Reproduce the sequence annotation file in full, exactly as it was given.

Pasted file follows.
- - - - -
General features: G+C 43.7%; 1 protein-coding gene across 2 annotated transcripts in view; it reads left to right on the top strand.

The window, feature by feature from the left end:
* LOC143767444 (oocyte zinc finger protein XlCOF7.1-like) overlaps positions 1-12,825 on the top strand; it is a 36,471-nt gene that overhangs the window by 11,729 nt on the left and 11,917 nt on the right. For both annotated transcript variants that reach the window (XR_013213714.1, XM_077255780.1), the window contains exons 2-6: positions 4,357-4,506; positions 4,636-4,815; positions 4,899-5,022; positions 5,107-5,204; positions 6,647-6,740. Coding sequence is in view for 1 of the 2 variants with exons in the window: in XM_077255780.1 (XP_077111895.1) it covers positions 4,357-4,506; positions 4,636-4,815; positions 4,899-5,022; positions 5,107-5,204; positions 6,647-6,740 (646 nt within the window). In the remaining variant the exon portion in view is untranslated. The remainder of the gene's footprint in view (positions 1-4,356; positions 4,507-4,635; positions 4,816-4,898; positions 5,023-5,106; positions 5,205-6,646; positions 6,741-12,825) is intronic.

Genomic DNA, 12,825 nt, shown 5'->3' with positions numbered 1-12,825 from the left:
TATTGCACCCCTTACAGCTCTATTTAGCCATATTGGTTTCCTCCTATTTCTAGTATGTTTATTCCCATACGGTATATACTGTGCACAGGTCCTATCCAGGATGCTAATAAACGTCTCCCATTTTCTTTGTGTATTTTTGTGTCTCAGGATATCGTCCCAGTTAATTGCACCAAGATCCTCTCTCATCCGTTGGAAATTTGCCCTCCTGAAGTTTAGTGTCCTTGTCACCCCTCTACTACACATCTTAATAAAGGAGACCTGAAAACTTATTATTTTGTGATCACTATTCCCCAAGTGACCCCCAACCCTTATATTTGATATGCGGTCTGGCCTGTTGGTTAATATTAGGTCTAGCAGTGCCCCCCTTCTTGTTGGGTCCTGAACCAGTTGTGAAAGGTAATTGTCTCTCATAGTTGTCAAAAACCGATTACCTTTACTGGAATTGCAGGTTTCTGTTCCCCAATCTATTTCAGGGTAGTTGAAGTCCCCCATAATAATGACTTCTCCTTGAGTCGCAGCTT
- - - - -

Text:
General features: G+C 43.7%; 1 protein-coding gene across 2 annotated transcripts in view; it reads left to right on the top strand.

The window, feature by feature from the left end:
* LOC143767444 (oocyte zinc finger protein XlCOF7.1-like) overlaps positions 1-12,825 on the top strand; it is a 36,471-nt gene that overhangs the window by 11,729 nt on the left and 11,917 nt on the right. For both annotated transcript variants that reach the window (XR_013213714.1, XM_077255780.1), the window contains exons 2-6: positions 4,357-4,506; positions 4,636-4,815; positions 4,899-5,022; positions 5,107-5,204; positions 6,647-6,740. Coding sequence is in view for 1 of the 2 variants with exons in the window: in XM_077255780.1 (XP_077111895.1) it covers positions 4,357-4,506; positions 4,636-4,815; positions 4,899-5,022; positions 5,107-5,204; positions 6,647-6,740 (646 nt within the window). In the remaining variant the exon portion in view is untranslated. The remainder of the gene's footprint in view (positions 1-4,356; positions 4,507-4,635; positions 4,816-4,898; positions 5,023-5,106; positions 5,205-6,646; positions 6,741-12,825) is intronic.

Genomic DNA, 12,825 nt, shown 5'->3' with positions numbered 1-12,825 from the left:
TATTGCACCCCTTACAGCTCTATTTAGCCATATTGGTTTCCTCCTATTTCTAGTATGTTTATTCCCATACGGTATATACTGTGCACAGGTCCTATCCAGGATGCTAATAAACGTCTCCCATTTTCTTTGTGTATTTTTGTGTCTCAGGATATCGTCCCAGTTAATTGCACCAAGATCCTCTCTCATCCGTTGGAAATTTGCCCTCCTGAAGTTTAGTGTCCTTGTCACCCCTCTACTACACATCTTAATAAAGGAGACCTGAAAACTTATTATTTTGTGATCACTATTCCCCAAGTGACCCCCAACCCTTATATTTGATATGCGGTCTGGCCTGTTGGTTAATATTAGGTCTAGCAGTGCCCCCCTTCTTGTTGGGTCCTGAACCAGTTGTGAAAGGTAATTGTCTCTCATAGTTGTCAAAAACCGATTACCTTTACTGGAATTGCAGGTTTCTGTTCCCCAATCTATTTCAGGGTAGTTGAAGTCCCCCATAATAATGACTTCTCCTTGAGTCGCAGCTT